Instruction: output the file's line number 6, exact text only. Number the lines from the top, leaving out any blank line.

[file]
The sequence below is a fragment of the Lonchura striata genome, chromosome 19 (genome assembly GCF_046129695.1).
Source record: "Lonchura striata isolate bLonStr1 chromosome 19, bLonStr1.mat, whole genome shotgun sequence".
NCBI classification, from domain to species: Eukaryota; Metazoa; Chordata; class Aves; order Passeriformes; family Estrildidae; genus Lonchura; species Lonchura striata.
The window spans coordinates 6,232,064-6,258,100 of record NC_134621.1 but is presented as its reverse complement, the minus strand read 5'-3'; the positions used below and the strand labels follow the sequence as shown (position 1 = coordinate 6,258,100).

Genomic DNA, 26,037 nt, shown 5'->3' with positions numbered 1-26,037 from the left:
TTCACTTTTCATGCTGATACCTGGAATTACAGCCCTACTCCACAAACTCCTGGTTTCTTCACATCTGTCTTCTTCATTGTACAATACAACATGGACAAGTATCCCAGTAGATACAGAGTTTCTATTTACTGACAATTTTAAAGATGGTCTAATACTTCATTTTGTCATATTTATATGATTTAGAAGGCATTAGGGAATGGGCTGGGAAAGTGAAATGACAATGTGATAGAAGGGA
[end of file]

TTCACTTTTCATGCTGATACCTGGAATTACAGCCCTACTCCACAAACTCCTGGTTTCTTCACATCTGTCTTCTTCATTGTACAATACAACATGGACAAGTATCCCAGTAGATACAGAGTTTCTATTTACTGACAATTTTAAAGATGGTCTAATACTTCATTTTGTCATATTTATATGATTTAGAAGGCATTAGGGAATGGGCTGGGAAAGTGAAATGACAATGTGATAGAAGGGA